Walking through the historic center of Alghero, one breathes an air of history, tradition and art. Prominent among it all is red gold, so called locally the Red Coral (Corallium Rubrum), also found in the official coat of arms of Alghero, granted by King Peter IV in 1355, and it is no coincidence that Alghero is also called “The Coral Riviera.” Coral is harvested only by licensed fishermen (exactly 12) and is still processed by the skilled hands of artisans, who turn it into unique and timeless jewelry. Coral fishing was traditionally done using techniques that were devastating to the ecosystem, but recently and after years of work, a national red coral management plan. The Plan regulates the initial stages of a production chain, the artisanal processing of coral, so that there is a real and concrete protection of the raw material that for centuries has been an integral part of the economic fabric of the Torrese territory and, above all, of its history, tradition and identity.

Each year fishing takes place between May and October, and each fisherman may harvest no more than 2.5 kilograms of coral, through the use of an axe and at a depth of no less than 50 meters. Therefore, the use of underwater robots is prohibited.

If you are interested in Alghero and red coral, we have a perfect tour for you: Costs and availability in this link.

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THE TRUE VALUE OF ALGHERO CORAL

Over the centuries, the working of Alghero’s red coral has become more and more precise, presenting real works of art connected especially with local art and tradition. One example out of all is the inclusion of works made with coral in Sardinian clothing, jewelry, and gold buttons. Coral is worked primarily by the technique of engraving, which allows branches to be changed, using cuts, filings, abrasions, and sawdust.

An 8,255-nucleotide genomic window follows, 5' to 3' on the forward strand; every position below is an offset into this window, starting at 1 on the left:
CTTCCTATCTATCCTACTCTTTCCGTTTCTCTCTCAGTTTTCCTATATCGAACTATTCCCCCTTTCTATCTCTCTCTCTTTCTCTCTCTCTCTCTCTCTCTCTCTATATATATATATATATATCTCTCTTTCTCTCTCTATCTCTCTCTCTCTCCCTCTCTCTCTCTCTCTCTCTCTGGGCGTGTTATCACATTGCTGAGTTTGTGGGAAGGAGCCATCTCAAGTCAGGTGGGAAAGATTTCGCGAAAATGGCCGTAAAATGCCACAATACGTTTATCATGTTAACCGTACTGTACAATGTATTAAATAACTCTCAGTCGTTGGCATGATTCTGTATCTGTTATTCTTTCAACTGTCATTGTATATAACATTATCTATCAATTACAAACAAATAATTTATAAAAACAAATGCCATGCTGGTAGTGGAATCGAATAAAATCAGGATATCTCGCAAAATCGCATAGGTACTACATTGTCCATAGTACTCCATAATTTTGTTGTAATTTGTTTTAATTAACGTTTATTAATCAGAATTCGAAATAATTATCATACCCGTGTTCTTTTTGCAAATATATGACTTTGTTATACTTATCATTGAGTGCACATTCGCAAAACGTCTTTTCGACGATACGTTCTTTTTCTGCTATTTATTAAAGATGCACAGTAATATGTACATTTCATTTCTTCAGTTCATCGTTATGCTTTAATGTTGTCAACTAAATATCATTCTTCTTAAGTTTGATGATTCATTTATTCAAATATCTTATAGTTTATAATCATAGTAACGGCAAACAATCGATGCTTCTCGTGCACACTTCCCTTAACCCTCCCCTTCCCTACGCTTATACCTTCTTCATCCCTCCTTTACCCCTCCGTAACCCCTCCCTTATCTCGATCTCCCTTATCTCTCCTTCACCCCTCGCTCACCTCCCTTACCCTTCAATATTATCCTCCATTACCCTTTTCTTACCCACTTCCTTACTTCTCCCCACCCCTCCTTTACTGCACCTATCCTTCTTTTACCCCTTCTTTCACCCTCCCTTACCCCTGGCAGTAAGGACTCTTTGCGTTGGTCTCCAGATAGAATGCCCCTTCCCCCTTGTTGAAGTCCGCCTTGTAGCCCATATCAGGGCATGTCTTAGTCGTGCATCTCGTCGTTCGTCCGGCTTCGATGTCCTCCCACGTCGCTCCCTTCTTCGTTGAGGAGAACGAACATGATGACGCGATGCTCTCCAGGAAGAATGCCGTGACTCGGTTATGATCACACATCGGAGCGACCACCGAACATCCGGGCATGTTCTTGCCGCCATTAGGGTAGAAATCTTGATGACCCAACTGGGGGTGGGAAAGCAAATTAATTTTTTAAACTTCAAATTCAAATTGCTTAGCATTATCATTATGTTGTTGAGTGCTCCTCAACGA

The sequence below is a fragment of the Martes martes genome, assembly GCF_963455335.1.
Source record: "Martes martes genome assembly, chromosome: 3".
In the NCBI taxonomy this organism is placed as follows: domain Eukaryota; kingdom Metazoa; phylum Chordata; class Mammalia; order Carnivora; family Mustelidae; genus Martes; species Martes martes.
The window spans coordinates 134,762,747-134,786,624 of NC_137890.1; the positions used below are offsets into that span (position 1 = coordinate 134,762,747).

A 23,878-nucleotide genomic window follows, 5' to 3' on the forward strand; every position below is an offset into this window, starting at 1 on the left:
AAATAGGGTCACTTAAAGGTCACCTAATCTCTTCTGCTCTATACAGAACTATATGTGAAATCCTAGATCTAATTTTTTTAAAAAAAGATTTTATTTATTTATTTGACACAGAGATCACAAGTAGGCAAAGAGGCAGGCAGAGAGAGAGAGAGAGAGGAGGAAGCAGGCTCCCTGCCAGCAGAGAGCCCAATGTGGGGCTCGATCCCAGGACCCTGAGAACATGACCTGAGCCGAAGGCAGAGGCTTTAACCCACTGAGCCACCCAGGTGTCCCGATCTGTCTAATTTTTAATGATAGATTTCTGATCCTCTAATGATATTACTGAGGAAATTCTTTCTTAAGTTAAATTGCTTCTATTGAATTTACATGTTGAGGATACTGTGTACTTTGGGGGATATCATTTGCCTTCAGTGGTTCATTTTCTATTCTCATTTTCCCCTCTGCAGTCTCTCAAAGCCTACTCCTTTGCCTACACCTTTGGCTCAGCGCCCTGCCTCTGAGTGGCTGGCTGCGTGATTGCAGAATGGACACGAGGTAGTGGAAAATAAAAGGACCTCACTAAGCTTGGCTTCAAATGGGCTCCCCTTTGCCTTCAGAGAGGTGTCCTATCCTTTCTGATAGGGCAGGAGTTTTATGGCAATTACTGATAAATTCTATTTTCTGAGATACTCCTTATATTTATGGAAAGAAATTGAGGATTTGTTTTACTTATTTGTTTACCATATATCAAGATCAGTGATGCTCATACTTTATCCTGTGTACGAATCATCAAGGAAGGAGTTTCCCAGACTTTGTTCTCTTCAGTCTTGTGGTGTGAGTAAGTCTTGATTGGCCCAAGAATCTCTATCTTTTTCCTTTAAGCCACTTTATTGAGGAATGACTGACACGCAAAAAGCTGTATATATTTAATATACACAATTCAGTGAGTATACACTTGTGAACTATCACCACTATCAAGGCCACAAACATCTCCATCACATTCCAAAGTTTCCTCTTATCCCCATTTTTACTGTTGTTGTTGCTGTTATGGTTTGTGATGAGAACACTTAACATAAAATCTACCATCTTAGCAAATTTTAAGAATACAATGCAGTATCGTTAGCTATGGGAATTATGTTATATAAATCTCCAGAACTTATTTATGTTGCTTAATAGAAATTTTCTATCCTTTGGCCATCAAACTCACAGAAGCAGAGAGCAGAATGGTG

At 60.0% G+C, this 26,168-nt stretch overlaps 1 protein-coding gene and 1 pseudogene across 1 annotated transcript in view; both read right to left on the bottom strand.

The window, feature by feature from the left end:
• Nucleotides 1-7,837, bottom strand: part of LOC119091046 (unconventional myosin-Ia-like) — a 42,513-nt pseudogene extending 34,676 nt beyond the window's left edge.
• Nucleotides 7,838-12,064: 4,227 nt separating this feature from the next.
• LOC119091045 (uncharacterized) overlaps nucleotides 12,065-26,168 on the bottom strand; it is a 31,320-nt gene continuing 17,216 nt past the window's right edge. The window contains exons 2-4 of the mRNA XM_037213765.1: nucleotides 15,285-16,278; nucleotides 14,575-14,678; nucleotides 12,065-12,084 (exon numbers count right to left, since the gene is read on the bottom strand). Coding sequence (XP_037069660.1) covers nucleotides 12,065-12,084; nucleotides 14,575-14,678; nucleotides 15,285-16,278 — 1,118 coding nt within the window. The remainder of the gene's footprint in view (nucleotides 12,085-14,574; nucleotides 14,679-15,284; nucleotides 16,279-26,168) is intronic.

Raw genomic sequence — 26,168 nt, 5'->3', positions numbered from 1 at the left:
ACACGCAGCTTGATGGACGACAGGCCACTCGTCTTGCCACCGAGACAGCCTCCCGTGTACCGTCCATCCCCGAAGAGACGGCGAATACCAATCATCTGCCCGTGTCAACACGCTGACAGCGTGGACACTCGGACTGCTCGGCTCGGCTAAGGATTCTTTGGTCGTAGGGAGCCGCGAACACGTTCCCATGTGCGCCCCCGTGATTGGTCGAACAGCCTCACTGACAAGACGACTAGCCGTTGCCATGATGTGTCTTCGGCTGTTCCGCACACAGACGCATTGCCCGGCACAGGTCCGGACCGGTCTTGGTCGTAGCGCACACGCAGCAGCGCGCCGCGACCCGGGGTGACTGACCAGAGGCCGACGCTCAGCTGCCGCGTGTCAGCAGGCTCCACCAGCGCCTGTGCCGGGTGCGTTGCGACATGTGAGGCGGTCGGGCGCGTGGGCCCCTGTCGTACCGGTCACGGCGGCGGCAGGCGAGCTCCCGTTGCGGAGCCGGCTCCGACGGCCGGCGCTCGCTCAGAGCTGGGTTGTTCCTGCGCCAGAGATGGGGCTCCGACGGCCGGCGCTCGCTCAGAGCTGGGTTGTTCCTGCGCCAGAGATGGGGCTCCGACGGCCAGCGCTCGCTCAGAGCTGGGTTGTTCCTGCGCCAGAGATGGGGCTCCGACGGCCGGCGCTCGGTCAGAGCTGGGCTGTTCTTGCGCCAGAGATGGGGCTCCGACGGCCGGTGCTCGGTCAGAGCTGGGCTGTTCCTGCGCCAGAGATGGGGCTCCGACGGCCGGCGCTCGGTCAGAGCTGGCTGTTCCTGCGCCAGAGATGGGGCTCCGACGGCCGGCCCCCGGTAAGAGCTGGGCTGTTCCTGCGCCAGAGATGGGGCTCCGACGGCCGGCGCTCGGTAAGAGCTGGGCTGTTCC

Alghero is also home to the Coral School, which makes it clear that its craftsmanship has maintained a very high level over time. At the market price level, the same varies depending on the size and color (lighter or darker depending on the depth in which it was taken). To complete a necklace for example, it sometimes takes years of work to find mostly corals of the same color, which is why a necklace of pure coral can cost up to 30 thousand euros.

THE CORALLIUM RUBRUM BRAND IN ALGHERO

The Corallium Rubrum brand was born in Alghero in October 2015, uniting artisans, traders, institutions such as the Porto Conte Park and representatives of trade associations. Thus, guidelines have been created to protect and enhance the red coral of Alghero, from the traders to the artisans via the corallarians who are the true creators and those who “risk” their lives at the bottom of the sea. The store, in order to obtain a license to use the trademark undergoes rigorous and periodic inspections, committing above all not to market products made from imitations of Corallium Rubrum in their establishments. Currently, there are about 20 companies with the brand name, and this only better directs customers who want to buy a product ti high quality and that is made only from Corallium Rubrum, as tradition dictates. The mark is a true certificate of competence and professionalism on the part of the workshop and the artisan himself. How to recognize the brand? Nature, Identity and History. The mark features branches of red coral (Nature), the A for Alghero (Identity) and the narrow streets of Alghero’s historic center (History) and the place where most of the stores are located. Happy vacations in Alghero.